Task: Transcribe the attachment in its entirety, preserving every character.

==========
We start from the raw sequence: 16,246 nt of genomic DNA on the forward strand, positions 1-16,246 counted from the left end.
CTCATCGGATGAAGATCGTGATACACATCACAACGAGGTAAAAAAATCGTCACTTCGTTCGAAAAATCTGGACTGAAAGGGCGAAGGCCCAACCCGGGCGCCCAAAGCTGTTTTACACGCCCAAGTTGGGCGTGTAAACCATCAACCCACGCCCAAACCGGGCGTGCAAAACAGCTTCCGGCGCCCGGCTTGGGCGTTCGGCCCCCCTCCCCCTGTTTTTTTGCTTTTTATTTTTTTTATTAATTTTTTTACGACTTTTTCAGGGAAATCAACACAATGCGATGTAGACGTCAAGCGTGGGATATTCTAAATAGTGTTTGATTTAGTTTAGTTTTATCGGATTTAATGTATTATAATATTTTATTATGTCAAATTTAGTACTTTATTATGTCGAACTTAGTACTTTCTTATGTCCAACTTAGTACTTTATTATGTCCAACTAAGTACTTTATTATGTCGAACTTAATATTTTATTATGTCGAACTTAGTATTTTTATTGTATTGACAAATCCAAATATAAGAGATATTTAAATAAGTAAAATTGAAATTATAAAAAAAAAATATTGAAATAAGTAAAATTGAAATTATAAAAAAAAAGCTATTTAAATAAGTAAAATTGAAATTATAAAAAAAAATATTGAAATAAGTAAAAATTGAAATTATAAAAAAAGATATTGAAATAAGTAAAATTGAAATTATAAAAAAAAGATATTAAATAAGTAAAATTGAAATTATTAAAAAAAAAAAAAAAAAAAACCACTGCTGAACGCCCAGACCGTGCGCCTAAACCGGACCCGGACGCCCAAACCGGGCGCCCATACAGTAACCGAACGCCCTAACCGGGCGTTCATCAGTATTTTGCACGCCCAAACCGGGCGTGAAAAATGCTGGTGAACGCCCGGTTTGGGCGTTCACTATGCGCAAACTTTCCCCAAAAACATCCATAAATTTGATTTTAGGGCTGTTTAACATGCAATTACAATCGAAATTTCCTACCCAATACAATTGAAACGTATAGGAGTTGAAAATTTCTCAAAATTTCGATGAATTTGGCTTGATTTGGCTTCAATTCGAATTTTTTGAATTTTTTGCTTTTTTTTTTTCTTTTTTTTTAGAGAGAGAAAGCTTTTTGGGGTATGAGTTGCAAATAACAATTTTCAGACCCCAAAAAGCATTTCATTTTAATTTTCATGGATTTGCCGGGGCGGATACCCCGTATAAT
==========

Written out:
We start from the raw sequence: 16,246 nt of genomic DNA on the forward strand, positions 1-16,246 counted from the left end.
CTCATCGGATGAAGATCGTGATACACATCACAACGAGGTAAAAAAATCGTCACTTCGTTCGAAAAATCTGGACTGAAAGGGCGAAGGCCCAACCCGGGCGCCCAAAGCTGTTTTACACGCCCAAGTTGGGCGTGTAAACCATCAACCCACGCCCAAACCGGGCGTGCAAAACAGCTTCCGGCGCCCGGCTTGGGCGTTCGGCCCCCCTCCCCCTGTTTTTTTGCTTTTTATTTTTTTTATTAATTTTTTTACGACTTTTTCAGGGAAATCAACACAATGCGATGTAGACGTCAAGCGTGGGATATTCTAAATAGTGTTTGATTTAGTTTAGTTTTATCGGATTTAATGTATTATAATATTTTATTATGTCAAATTTAGTACTTTATTATGTCGAACTTAGTACTTTCTTATGTCCAACTTAGTACTTTATTATGTCCAACTAAGTACTTTATTATGTCGAACTTAATATTTTATTATGTCGAACTTAGTATTTTTATTGTATTGACAAATCCAAATATAAGAGATATTTAAATAAGTAAAATTGAAATTATAAAAAAAAAATATTGAAATAAGTAAAATTGAAATTATAAAAAAAAAGCTATTTAAATAAGTAAAATTGAAATTATAAAAAAAAATATTGAAATAAGTAAAAATTGAAATTATAAAAAAAGATATTGAAATAAGTAAAATTGAAATTATAAAAAAAAGATATTAAATAAGTAAAATTGAAATTATTAAAAAAAAAAAAAAAAAAAACCACTGCTGAACGCCCAGACCGTGCGCCTAAACCGGACCCGGACGCCCAAACCGGGCGCCCATACAGTAACCGAACGCCCTAACCGGGCGTTCATCAGTATTTTGCACGCCCAAACCGGGCGTGAAAAATGCTGGTGAACGCCCGGTTTGGGCGTTCACTATGCGCAAACTTTCCCCAAAAACATCCATAAATTTGATTTTAGGGCTGTTTAACATGCAATTACAATCGAAATTTCCTACCCAATACAATTGAAACGTATAGGAGTTGAAAATTTCTCAAAATTTCGATGAATTTGGCTTGATTTGGCTTCAATTCGAATTTTTTGAATTTTTTGCTTTTTTTTTTTCTTTTTTTTTAGAGAGAGAAAGCTTTTTGGGGTATGAGTTGCAAATAACAATTTTCAGACCCCAAAAAGCATTTCATTTTAATTTTCATGGATTTGCCGGGGCGGATACCCCGTATAAT